CHICAGO — 146 years ago the Great Chicago Fire tore through Chicago, killing hundreds and causing millions in damage.
The fire started on DeKoven Street, but it ended up consuming large parts of the Downtown area and reaching into other parts of the city. It started late Oct. 8, 1871, and didn't end until the morning of Oct. 10.
It's estimated to have killed 300 people and cost $200 million in damages (or almost $4 billion when adjusted for inflation).
Yet, the city was quick to rebuild afterward, said historian Tim Samuelson, in part due to the city's location and its ability to get supplies.
"Chicago was able to rebuild itself relatively quickly, and supplies were able to reach Chicago ... by the nature of the perfect central location by rail and water," Samuelson said. "The raillines were largely still intact. Boats could still get in here. And so the city could actually rebuild itself fairly quickly."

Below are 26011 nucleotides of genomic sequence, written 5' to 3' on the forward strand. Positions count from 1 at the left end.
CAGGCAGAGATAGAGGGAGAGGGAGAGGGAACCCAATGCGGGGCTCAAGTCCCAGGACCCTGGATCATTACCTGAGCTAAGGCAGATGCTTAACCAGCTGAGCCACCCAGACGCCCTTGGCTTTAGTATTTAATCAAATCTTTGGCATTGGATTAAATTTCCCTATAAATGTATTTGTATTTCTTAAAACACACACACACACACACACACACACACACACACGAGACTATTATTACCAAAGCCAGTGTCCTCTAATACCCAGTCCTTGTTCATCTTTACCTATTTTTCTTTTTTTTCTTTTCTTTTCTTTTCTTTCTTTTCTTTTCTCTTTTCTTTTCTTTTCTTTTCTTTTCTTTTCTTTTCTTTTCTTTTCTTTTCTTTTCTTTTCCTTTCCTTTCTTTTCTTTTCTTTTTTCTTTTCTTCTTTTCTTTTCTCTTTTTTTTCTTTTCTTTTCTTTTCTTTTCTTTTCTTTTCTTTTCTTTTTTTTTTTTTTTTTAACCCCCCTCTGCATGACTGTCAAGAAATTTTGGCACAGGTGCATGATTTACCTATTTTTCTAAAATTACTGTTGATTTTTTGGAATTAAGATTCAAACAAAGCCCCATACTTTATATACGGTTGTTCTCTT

Here are photos of the ruins of Chicago in the immediate aftermath of the fire:
A panorama of Chicago after the Great Fire of 1871. [Wikimedia Commons]
Lake Street before (top) and after (bottom) the Great Chicago Fire. [Wikimedia Commons]
The corner of Washington and LaSalle streets after the fire. [Wikimedia Commons]
The Grand Pacific Hotel in ruins after the fire. It was rebuilt and the second Grand Pacific Hotel was large and luxurious, taking up the block surrounded by Clark, Quincy, La Salle and Jackson streets. It was visited by celebrities, including writer Oscar Wilde. [Wikimedia Commons]
The destroyed Bigelow Hotel on Jackson Street. [Wikimedia Commons]
The Honore Block reduced to rubble. [Wikimedia Commons]
Drake's Block, at the corner of Wabash Avenue and Washington Street. [Library of Congress]
Another view of the Grand Pacific Hotel in ruins after the fire. [Wikimedia Commons]
Ruins in Chicago after the fire. A building front is held up by wooden boards. [Wikimedia Commons]
Ruins at the corner of Dearborn and Monroe streets. [Wikimedia Commons]
Madison and State streets after the fire. The Madison, Blue Island State Street cars are visible. [Wikimedia Commons]
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